Autism/PDD or a Sensory Issue: Understanding the Differences. (Families Reaching Professionals ASK THE OCCUPATIONAL THERAPIST)

By Orloff, Susan N. Schriber | The Exceptional Parent, May 2009 | Go to article overview

Autism/PDD or a Sensory Issue: Understanding the Differences. (Families Reaching Professionals ASK THE OCCUPATIONAL THERAPIST)


Orloff, Susan N. Schriber, The Exceptional Parent


I receive lots of questions about the difference between sensory integration and sensory related issues and the characteristics specific to autism, pervasive developmental disorder (PDD), and Asperger syndrome. It is even more complicated because autism and related diagnoses are entwined with sensory-based irregularities.

Autism as a sensory issue is very tricky since so many things overlap and intertwine. The classic indicators seem to almost be the same. In fact, I really hold to the opinion that the two diagnoses are irrevocably meshed.

Having said that, however, there remains a need to differentiate between these two distinct issues.

The two lists offered here are to help illustrate just how careful occupational therapists (OT) and other professionals need to be in suggesting parents further investigate clinically observed behaviors. I also suggest that clinicians use these lists as informal checklists as part of their parent in-take process or in the course of therapy, as needed. I advise making this into one list but keeping the items separated, and then note which items from the two categories are most prevalent.

The suggested items* for each issue are listed in the following lists.

Sensory integrative issues may be characterized in the following ways.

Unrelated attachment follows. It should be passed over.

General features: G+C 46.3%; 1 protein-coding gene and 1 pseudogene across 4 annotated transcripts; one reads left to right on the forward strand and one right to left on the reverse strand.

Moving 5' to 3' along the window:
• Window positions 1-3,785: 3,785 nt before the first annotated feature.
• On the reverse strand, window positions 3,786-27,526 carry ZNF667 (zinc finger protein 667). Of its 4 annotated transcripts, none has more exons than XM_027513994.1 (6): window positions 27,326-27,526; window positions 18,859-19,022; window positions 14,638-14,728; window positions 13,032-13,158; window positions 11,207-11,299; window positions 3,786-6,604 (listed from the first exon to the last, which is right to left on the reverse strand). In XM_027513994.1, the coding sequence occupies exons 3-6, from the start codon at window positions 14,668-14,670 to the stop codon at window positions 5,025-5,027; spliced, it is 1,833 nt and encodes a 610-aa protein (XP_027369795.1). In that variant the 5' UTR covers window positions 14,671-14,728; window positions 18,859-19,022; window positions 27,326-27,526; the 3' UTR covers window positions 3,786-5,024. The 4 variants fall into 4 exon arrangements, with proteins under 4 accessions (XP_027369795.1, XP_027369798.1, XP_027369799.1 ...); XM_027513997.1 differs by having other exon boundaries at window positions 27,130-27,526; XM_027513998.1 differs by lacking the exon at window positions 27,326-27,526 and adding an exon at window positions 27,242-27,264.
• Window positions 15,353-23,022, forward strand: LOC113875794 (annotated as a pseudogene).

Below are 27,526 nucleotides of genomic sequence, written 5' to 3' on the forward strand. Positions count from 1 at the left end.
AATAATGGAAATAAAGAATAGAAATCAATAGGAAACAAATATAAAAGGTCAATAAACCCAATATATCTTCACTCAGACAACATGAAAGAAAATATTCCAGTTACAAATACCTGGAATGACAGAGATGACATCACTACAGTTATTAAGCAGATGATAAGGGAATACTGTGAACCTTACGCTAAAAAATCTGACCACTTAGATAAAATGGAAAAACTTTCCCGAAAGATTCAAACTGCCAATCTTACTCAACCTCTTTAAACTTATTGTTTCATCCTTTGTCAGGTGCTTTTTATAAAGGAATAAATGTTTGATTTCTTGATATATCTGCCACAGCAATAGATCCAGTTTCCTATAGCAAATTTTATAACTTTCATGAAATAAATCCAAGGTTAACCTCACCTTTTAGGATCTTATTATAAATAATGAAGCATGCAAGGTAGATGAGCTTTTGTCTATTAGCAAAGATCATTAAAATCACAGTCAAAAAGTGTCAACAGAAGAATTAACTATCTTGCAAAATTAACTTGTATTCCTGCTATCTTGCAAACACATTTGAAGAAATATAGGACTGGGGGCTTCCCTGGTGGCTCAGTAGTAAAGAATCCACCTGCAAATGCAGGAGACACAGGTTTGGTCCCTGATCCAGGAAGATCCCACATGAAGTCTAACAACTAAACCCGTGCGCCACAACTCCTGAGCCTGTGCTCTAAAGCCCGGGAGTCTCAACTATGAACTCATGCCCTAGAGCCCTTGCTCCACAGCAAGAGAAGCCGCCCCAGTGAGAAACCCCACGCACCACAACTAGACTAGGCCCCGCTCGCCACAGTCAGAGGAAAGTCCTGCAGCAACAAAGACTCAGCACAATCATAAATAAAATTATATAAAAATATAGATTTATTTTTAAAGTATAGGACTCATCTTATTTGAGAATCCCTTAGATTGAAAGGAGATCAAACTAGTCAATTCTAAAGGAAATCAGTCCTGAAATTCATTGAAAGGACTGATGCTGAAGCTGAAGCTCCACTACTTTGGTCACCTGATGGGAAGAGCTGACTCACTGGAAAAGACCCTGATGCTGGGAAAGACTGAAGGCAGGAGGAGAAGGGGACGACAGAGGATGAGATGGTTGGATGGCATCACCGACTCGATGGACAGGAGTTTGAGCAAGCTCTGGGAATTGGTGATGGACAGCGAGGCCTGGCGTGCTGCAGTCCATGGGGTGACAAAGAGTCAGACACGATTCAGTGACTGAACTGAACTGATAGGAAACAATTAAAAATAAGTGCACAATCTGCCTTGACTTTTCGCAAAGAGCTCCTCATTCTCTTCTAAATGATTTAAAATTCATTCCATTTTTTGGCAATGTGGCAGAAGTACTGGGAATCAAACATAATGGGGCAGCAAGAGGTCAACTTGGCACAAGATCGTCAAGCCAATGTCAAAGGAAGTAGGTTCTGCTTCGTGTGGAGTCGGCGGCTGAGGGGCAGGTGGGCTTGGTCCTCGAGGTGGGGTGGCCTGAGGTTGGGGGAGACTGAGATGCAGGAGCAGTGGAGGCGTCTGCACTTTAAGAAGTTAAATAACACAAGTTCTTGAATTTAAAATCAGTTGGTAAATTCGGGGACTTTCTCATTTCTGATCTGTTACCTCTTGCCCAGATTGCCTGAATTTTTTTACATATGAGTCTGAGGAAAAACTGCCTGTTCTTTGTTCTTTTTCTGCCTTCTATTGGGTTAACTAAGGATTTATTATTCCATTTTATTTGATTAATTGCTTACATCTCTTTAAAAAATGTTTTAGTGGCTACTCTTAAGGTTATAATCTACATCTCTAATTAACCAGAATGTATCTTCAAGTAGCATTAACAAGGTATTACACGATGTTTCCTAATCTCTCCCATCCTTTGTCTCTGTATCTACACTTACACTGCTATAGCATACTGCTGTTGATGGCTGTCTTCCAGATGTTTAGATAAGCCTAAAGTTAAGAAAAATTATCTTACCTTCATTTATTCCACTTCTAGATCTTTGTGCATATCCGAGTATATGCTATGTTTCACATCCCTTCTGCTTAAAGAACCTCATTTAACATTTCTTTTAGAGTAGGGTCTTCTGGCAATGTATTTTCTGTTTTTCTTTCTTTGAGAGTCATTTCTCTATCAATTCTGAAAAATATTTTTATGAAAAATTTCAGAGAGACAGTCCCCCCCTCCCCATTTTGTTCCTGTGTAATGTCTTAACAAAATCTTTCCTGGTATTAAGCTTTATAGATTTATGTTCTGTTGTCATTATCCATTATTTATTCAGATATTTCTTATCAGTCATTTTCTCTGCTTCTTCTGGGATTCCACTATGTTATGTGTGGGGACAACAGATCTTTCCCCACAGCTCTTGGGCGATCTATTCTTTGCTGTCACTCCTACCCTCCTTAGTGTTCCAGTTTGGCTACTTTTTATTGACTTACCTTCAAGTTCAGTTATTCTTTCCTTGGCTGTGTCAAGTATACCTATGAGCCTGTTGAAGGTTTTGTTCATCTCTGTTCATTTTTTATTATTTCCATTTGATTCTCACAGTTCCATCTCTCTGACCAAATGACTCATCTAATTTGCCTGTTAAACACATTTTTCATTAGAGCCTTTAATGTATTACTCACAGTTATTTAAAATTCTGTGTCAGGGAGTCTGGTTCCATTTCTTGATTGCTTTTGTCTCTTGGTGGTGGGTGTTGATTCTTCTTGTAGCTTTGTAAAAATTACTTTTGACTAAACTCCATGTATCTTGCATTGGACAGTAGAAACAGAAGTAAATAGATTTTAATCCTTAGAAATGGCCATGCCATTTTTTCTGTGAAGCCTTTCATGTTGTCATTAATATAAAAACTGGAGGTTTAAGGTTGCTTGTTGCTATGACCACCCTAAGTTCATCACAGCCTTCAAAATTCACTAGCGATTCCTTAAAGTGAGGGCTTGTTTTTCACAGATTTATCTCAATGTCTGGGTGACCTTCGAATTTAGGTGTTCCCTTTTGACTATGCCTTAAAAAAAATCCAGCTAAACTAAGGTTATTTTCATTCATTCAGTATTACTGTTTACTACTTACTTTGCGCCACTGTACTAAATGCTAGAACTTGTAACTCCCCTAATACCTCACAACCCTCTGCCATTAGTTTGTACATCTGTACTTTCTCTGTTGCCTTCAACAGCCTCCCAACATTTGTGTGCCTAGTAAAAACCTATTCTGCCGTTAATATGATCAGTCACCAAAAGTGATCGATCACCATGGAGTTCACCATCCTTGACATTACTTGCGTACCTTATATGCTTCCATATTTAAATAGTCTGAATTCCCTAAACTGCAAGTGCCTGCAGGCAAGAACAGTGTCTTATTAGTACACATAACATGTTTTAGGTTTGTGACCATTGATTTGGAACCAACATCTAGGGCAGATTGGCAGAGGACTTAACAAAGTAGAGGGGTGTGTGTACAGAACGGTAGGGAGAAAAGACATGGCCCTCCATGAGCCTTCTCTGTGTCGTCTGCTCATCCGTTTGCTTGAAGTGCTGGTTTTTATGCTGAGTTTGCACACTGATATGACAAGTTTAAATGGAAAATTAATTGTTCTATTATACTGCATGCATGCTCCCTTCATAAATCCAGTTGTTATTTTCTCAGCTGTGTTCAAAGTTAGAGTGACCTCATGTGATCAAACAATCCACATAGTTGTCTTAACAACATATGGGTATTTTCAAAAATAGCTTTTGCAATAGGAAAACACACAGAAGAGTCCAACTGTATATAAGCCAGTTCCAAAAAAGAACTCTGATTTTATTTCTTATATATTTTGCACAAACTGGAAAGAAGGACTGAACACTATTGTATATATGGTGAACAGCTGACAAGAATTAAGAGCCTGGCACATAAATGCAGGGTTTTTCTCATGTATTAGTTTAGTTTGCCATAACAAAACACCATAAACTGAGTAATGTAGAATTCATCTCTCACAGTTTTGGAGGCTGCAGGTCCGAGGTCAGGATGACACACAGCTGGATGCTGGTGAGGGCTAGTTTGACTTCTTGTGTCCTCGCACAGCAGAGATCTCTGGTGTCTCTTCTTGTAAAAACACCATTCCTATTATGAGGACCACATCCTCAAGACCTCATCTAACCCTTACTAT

* The person is either in constant motion or fatigues easily or goes back and forth between the two.

* The person withdraws when being touched.

*complied from various sources

* The person refuses to eat certain foods because of how the foods feel when chewed.

* The person is oversensitive to odors.

* The person is hypersensitive to certain fabrics and only wears clothes that are soft or those they find pleasing.

* The person dislikes getting his or her hands dirty.

* The person is uncomfortable with some movements, such as swinging, sliding, or going down ramps or other inclines. Your young child may have trouble learning to climb, go down stairs, or ride an escalator.

* The person has difficulty calming himself or herself after exercise or after becoming upset.

* The person jumps, swings, and spins excessively.

* The person appears clumsy, trips easily, or has poor balance or odd posture

* The person has social skills issues/authority issues.

* The person has tantrums.

* The person is overly sensitive to criticism.

* The person is either always on the go or very sedentary.

* The person has memory difficulties and/or problems following directions

* The person has difficulty handling small objects such as buttons or snaps.

* The person is overly sensitive to sound. Vacuum cleaners, lawn mowers, hair dryers, leaf blowers, or sirens may upset the child.

* The person lacks creativity and variety in play. For instance, the child may play with the same toys in the same manner over and over or prefer only to watch TV or videos.

Autism and/or PDD issues may be characterized in these ways.

* The person insists on sameness and has a resistance to change.

* The person has difficulty in expressing needs and uses gestures or pointing instead of words.

* The person repeats words or phrases in place of normal, responsive language. …

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